Located in the Southwestern United States, New Mexico has Mexican, Spanish and Native American cultures all blended into one beautiful state. From boating and skiing, to opera and flying saucers, New Mexico will pleasantly surprise you. Whether at a wine and chili festival, visiting the Aztec ruins or spending a day at the spa, visitors can always find something special here.
With a high percentage of Hispanic and Native Americans (consisting mostly of Navajo and Pueblo peoples), the cultural influences are present in many aspects of New Mexico life. From authentic Mexican food, to powwows, to festivals and heritage museums, the coupling of these cultures inspires a zest for life that can only be found here. Known as the Land of Enchantment, New Mexico is a melting pot of traditions, cuisines, customs and pride.
Though the climate is typically hot and arid, New Mexico is not completely covered in desert. In fact, heavily forested mountain wilderness covers a significant portion of the northern part of the state. The southern part of the snow-capped Rocky Mountains runs right through New Mexico, making the area a prime ski and winter sports destination. The Rio Grande River also flows through the state, which is great for all kinds of boating, including kayaking and white-water rafting.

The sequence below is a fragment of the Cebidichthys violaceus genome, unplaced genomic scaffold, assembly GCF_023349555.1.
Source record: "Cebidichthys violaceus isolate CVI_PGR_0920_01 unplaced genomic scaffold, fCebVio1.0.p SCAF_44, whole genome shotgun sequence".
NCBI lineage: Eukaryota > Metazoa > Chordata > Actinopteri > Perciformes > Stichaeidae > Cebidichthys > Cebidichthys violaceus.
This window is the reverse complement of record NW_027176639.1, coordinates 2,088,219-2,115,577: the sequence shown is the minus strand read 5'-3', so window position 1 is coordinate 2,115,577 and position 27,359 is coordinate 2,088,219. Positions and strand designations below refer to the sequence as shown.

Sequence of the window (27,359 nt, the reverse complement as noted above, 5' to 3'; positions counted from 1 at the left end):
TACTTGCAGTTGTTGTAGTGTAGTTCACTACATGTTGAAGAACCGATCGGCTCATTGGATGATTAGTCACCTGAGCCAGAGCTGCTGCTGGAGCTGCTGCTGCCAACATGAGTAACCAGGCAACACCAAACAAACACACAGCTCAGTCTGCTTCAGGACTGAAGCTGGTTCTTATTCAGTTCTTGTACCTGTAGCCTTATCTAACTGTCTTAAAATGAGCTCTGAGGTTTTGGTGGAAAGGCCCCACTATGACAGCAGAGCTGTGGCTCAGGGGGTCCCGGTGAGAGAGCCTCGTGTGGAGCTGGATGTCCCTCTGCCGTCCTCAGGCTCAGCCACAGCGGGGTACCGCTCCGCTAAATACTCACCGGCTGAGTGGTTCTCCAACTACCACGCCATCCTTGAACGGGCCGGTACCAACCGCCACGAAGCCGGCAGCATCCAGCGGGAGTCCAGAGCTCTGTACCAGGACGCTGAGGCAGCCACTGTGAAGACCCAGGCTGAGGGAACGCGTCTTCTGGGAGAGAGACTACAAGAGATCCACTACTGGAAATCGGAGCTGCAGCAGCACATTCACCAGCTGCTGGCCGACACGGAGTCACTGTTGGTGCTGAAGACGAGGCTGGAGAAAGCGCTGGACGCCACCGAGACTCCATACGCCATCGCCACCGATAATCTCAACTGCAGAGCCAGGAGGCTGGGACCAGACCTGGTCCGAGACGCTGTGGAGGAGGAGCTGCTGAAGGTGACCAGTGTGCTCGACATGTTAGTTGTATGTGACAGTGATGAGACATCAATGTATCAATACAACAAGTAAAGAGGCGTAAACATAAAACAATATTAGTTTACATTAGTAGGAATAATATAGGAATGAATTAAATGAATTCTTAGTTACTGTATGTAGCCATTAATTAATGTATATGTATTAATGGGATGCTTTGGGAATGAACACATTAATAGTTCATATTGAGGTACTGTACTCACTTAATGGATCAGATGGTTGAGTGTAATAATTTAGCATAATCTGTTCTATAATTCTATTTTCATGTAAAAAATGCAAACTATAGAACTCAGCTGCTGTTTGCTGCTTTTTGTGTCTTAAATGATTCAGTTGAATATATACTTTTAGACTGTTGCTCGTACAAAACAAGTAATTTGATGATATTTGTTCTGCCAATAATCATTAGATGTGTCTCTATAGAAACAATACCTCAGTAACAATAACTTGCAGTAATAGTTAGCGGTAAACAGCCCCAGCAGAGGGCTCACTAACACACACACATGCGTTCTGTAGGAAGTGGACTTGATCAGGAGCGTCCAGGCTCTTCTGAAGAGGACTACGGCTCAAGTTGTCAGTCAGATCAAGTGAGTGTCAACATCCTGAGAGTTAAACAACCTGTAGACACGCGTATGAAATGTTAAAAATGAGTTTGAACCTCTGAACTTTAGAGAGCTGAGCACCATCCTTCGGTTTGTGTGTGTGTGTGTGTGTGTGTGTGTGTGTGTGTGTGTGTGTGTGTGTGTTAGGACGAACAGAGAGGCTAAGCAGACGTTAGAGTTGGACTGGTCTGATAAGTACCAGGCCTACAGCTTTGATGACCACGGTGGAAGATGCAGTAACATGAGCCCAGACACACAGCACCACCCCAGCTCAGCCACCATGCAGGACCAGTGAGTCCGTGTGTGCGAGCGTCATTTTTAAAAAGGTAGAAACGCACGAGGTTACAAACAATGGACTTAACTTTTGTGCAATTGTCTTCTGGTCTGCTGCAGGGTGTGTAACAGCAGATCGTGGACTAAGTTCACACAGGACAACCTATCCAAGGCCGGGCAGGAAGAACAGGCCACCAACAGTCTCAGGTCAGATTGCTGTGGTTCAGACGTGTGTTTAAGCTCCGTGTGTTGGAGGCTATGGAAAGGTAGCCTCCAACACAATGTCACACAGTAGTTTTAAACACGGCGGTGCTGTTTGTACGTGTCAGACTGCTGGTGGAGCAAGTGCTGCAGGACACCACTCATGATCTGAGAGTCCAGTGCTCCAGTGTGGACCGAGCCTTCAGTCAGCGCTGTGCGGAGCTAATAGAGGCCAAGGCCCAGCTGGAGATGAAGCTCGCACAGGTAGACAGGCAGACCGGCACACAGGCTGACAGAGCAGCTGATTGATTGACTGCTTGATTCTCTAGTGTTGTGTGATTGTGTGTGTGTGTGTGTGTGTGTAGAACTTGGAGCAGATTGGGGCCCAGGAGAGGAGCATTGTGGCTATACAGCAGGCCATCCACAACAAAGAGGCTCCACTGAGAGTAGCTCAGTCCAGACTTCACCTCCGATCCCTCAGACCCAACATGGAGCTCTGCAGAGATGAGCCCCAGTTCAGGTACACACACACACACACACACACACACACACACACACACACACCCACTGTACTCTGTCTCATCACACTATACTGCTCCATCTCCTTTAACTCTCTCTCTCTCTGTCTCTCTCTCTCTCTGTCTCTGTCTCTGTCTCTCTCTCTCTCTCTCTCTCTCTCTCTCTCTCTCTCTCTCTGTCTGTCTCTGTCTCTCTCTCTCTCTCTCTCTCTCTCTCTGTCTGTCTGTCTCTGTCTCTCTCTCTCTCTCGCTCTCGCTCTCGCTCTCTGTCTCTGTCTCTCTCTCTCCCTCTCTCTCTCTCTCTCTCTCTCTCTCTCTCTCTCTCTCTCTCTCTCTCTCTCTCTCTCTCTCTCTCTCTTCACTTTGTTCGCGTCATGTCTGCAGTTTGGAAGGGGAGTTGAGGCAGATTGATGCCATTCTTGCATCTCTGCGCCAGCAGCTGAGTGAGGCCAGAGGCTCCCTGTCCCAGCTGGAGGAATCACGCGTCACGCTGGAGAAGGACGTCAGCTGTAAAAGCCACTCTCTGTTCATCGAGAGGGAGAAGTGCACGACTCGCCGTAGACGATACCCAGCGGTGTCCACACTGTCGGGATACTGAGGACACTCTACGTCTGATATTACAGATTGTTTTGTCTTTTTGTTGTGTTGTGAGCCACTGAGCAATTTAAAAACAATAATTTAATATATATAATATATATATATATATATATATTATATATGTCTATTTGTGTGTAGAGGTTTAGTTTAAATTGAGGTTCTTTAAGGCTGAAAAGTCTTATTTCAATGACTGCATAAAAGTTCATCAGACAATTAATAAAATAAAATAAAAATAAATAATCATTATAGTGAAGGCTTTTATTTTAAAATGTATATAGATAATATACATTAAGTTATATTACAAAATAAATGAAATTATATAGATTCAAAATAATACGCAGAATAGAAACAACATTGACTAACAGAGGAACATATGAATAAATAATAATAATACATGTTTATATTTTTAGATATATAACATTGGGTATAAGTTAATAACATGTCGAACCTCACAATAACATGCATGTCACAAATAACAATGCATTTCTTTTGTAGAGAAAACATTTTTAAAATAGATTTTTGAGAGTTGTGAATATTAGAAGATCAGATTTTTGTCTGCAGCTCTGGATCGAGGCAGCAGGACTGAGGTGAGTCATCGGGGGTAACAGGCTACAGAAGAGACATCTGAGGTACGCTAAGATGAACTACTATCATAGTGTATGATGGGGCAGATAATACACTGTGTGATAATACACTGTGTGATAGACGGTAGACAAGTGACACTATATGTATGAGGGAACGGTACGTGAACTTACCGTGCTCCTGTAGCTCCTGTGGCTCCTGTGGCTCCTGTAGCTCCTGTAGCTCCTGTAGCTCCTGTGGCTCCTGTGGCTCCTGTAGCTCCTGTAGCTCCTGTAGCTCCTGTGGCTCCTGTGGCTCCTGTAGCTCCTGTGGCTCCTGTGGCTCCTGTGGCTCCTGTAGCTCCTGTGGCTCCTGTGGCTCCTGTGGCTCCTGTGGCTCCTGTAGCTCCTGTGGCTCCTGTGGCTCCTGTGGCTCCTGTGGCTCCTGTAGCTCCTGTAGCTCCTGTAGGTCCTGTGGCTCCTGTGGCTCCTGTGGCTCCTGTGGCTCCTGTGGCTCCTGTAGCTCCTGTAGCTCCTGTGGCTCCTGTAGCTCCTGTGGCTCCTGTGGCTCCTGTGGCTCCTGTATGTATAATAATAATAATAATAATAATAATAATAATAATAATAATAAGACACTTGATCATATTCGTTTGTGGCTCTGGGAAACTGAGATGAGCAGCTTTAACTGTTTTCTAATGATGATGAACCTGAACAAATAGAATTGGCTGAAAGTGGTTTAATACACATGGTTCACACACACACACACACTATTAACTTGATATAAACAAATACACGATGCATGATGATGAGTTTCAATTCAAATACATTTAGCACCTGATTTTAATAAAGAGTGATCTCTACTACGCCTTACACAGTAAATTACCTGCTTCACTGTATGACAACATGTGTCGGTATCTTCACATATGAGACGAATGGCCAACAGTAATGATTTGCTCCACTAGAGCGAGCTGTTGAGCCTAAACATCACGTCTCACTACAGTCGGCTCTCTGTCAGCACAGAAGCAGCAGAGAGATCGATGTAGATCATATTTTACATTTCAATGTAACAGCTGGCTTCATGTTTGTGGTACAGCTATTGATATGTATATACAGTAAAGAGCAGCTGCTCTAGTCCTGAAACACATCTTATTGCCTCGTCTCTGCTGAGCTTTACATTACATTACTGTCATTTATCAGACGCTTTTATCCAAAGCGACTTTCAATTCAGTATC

Well known for its arts community, New Mexico was once home to artists O’Keefe and D.H. Lawrence. Today, the arts community still thrives through galleries, museums and art festivals state-wide. There are also places in New Mexico that carry some mystery and intrigue. Roswell is said to be the site of the most well-known flying saucer crash in U.S. history. These attractions and events, both explained and unexplained, are just part of the reason New Mexico is a favorite travel destination.
With local ingredients like blue corn and New Mexico chile peppers, the cuisine of the region is bursting with unique flavors inspired by both Mexican and Native American gastronomy. The Santa Luna Restaurant in Santa Fe provides diners with some of the freshest handmade Mexican food in the city. From the salsa to the enchiladas and chile rellenos, scratch-made everything makes each menu item a palate-pleasing option. For a creative Southwestern fusion restaurant in Taos, The Love Apple serves up American favorites with a New Mexican twist.
New Mexico’s only major airport is Albuquerque International (ABQ), located in the center of the state and providing domestic and international air service. The state has other, smaller local airports that are used for domestic and in-state travel. El Paso Airport, in El Paso, Texas, also serves the southern New Mexican population. The state’s larger cities (Albuquerque, Santa Fe, Las Cruces) each have some form of public transportation, such as commuter trains and buses, but it is recommended to navigate the state by car. It should be known that speed limits on most New Mexican interstates are 75 mph.
Due to the vast change in altitude and terrain of the state, New Mexico’s climate varies depending about region. While it tends to have an arid climate, with dry, hot springs and summers, weather in the mountains get become quite cold as well as snowy. The state’s unique climate helps to make it a year-round vacation destination with unique natural wonders and fascinating cultural events.